Property owners who lose their homes to a fire such as the seven structures destroyed in Ocean Grove last week would see some tax relief until they rebuild if legislation introduced this week becomes law.

Ocean Grove fire
(Neptune Township OEM)

Shore Assemblyman Eric Houghtaling and Assemblywoman Joann Downey are co-sponsoring a measure they introduced on Monday to expand the time frame in which tax assessments would take effect and provide breathing room homeowners who lost it all.

The bill (A-4673) would be an extension of an existing system in place for homeowners in Monmouth County which currently has a 'Real Property Assessment Demonstration Program.'

“Since Monmouth County currently operates under a different system, this bill would extend the date that an assessment based on damage can occur so that those who were devastated by last week’s fire can have their property reassessed to reflect the damage, thereby lowering their taxes while they deal with the recovery,” said Houghtaling in a statement.

He adds, “hopefully, this will provide a measure of relief in the aftermath of this tragedy while everyone works to rebuild.”

“Monmouth County’s unique demonstration assessment program is designed to help property owners, but in this particular instance, the deadlines for assessment would not aid the victims of the Ocean Grove fire,” said Downey in a statement. “The process of rebuilding can often be long and arduous, not to mention stressful, so we need to help property owners in anyway we can. Lowering their assessment to reflect their real-time value is a start.”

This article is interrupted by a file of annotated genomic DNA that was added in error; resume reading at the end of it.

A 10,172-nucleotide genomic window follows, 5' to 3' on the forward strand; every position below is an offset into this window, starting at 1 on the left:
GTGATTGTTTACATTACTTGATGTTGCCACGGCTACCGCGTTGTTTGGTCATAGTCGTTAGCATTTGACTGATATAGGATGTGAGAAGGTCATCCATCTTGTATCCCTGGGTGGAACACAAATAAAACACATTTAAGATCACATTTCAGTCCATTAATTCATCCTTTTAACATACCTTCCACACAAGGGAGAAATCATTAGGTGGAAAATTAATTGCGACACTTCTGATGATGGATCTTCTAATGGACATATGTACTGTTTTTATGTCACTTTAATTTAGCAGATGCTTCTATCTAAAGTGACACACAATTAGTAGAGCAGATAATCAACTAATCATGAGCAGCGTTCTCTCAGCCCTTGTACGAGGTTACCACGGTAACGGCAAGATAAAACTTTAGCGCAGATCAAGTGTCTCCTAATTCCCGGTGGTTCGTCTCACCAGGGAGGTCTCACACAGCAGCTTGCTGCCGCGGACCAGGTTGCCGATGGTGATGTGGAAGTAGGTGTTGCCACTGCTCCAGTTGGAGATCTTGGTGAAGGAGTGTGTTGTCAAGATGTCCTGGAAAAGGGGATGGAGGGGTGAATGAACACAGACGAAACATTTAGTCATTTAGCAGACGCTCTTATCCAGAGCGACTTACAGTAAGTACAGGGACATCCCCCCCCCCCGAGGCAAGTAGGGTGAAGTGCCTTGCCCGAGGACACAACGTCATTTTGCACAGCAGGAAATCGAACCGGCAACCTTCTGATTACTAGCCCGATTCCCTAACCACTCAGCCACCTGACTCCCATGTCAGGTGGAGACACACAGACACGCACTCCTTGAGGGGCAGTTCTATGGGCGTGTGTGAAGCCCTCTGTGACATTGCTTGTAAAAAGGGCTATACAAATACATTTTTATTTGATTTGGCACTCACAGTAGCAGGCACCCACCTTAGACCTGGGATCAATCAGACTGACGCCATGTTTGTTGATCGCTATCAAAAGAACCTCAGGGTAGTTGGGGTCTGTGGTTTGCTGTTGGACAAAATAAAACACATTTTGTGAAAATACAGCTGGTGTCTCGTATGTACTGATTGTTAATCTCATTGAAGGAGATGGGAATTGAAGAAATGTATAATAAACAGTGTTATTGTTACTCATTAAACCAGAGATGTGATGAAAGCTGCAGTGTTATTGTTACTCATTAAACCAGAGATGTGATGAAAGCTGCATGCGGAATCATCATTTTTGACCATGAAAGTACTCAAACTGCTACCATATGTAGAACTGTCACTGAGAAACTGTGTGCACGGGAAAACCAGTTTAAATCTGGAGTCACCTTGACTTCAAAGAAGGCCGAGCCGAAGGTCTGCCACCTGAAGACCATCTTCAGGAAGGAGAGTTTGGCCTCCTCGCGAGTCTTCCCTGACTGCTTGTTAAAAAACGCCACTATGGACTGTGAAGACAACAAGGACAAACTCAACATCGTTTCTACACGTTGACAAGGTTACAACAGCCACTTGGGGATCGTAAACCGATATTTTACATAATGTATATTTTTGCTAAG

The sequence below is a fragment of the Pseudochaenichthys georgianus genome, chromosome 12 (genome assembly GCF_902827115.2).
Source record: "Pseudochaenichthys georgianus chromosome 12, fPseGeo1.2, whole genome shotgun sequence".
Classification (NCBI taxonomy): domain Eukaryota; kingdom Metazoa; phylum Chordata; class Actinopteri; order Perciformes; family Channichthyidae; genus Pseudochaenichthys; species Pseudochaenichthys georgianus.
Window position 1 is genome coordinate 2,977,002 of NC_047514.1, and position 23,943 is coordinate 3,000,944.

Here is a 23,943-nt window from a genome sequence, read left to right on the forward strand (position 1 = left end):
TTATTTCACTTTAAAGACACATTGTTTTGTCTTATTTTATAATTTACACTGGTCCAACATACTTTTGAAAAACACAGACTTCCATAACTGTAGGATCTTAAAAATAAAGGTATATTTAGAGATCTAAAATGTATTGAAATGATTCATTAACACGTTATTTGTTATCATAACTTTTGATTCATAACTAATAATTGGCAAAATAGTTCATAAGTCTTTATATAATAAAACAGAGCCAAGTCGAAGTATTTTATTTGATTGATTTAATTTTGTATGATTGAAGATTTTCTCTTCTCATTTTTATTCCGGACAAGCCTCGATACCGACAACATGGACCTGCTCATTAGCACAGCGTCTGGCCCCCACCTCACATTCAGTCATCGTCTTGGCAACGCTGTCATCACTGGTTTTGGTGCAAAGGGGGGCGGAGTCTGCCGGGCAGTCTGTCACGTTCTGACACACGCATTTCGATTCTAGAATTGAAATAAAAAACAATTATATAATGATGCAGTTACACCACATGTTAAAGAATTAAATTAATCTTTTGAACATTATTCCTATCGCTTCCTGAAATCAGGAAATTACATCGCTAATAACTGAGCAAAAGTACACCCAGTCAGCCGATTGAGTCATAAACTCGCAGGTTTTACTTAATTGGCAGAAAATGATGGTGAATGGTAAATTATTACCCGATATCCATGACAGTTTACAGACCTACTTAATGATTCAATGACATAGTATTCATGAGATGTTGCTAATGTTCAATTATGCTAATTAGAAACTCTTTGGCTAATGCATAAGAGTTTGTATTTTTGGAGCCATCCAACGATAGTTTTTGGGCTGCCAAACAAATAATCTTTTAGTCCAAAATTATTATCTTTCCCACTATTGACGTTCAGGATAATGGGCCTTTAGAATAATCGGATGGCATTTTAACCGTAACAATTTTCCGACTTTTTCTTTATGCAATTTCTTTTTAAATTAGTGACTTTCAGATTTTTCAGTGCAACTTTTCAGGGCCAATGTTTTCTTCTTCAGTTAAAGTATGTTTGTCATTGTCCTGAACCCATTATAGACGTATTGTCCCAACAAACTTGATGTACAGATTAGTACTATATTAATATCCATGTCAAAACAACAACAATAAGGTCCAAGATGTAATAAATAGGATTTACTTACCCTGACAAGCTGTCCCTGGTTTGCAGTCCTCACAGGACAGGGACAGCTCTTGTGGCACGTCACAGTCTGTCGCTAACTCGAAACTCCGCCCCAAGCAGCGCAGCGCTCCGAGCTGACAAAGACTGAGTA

If the depreciation value of a property occurs from a fire between October First of a tax year and January First of the following year, the property tax from that structure would decreased based on the overall assessment on the current condition of the home or business.

"When the depreciation of value occurs after October First and before May First of the following tax year, that's how they'll determine the value of that real property," said Downey. "(With this measure) you not paying for the property that's been destroyed."

She adds that it's designed to provide some tax relief for fire victims.

"The bottom line is just to give relief to the people who went through all that loss and not have to worry about the fact that now they're paying for property that's devalued," said Downey.

"It's not fair that if your house is destroyed that you would have to pay full value on that property," said Houghtalin.

He adds that the current conditions affecting these property owners was something in need of revision.

"If your house is totally destroyed, under the old would still be required to pay the property value for the 100-percent assessment on that for a lot longer than you need to," said Houghtaling.

A companion bill is ready to be sponsored by New Jersey Senator Jeff Van Drew out in Trenton.

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